After that, he uses it to show that there's only one infinity, and that's it! He's done! Not a mention of Cantor's diagonalization, or why his construction is immune to it. Even if the finite/infinite length path issue wasn't so glaringly obvious, the fact remains that Cantor's diagonalization shows how to produce a counterexample to any possible mapping from the naturals to the reals. If Cantor's proof is correct, then even if he showed a compelling looking construction, it wouldn't matter - because without showing an error in Cantor's proof, without showing how his construction escapes from Cantor's trap, the diagonalization shows that his construction is invalid. But he never addresses that at all. He just pretends that it's not there, that there's no problem.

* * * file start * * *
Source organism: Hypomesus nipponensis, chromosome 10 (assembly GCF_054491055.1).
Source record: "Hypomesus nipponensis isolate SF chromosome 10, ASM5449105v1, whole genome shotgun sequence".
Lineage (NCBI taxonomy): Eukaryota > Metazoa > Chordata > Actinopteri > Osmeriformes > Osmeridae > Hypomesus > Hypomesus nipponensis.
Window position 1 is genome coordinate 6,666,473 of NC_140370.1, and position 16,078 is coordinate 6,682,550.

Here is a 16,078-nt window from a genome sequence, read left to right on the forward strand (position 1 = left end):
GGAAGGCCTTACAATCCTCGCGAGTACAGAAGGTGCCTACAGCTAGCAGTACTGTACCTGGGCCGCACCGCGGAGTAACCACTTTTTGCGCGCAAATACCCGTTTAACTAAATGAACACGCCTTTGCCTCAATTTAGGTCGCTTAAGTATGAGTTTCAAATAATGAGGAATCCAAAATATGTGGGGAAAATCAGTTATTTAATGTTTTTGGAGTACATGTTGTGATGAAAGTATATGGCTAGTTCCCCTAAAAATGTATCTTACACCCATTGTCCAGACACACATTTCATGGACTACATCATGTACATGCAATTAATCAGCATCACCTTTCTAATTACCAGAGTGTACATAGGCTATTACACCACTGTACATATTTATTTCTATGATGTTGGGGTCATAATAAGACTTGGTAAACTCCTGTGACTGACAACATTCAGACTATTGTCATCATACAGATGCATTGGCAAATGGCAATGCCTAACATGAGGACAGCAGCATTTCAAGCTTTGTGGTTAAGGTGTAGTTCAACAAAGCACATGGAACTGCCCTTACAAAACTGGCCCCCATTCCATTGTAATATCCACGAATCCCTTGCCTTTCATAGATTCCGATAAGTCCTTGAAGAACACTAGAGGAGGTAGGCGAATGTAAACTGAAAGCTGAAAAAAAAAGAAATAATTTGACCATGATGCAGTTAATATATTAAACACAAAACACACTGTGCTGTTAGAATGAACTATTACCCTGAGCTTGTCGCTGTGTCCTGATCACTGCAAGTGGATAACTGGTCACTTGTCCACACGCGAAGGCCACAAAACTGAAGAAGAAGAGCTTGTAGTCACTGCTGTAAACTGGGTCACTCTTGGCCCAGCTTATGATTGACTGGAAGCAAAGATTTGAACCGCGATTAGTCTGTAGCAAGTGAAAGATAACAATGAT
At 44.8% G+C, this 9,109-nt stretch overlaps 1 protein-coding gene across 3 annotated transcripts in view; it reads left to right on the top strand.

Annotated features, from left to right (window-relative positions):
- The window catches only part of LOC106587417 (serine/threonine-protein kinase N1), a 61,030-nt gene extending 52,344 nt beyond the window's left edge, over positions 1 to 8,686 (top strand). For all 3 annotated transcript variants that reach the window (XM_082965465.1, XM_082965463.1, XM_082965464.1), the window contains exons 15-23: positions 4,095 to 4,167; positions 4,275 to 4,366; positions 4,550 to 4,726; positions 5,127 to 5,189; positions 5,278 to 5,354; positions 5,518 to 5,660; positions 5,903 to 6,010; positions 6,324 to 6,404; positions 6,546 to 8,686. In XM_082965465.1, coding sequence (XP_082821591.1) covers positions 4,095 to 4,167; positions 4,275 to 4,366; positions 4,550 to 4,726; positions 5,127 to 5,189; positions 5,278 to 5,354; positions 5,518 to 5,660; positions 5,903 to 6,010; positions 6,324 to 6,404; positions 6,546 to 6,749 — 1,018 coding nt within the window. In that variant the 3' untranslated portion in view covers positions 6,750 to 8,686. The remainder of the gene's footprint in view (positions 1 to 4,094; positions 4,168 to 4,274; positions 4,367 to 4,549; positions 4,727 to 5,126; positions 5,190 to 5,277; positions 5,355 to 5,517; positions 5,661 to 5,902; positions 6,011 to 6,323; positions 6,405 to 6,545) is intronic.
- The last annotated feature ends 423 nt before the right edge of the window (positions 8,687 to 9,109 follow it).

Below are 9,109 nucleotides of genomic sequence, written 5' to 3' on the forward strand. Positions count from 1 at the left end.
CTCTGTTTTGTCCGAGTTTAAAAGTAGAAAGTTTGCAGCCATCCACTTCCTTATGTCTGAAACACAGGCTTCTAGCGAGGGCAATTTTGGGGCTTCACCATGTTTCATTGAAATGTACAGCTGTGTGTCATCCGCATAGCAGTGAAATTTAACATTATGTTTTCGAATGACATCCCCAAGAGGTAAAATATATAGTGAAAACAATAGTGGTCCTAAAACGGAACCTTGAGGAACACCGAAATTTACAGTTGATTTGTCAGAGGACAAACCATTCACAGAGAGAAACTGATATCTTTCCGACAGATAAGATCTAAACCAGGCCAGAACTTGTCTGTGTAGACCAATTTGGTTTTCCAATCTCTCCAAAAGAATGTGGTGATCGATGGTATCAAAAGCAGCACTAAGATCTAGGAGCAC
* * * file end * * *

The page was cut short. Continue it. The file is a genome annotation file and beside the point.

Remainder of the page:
And so, we're forced to conclude, we're looking at just another crackpot who's convinced that he must be right, because it's obvious that there can't be anything larger than infinity.

85 responses so far

  • Freak says:

    Nitpick: An infinite set A is larger than another infinite set B if every possible mapping from members of B to members of A will exclude at least one member of A.
    IIRC, that's only true in systems with the axiom of choice.

  • knowbuddy says:

    I thought I had it until "An infinite-length string of digits isn't a natural number, or an integer".
    Why is this the case? Why is an infinitely-long sequence of digits not an integer?

  • Jackal says: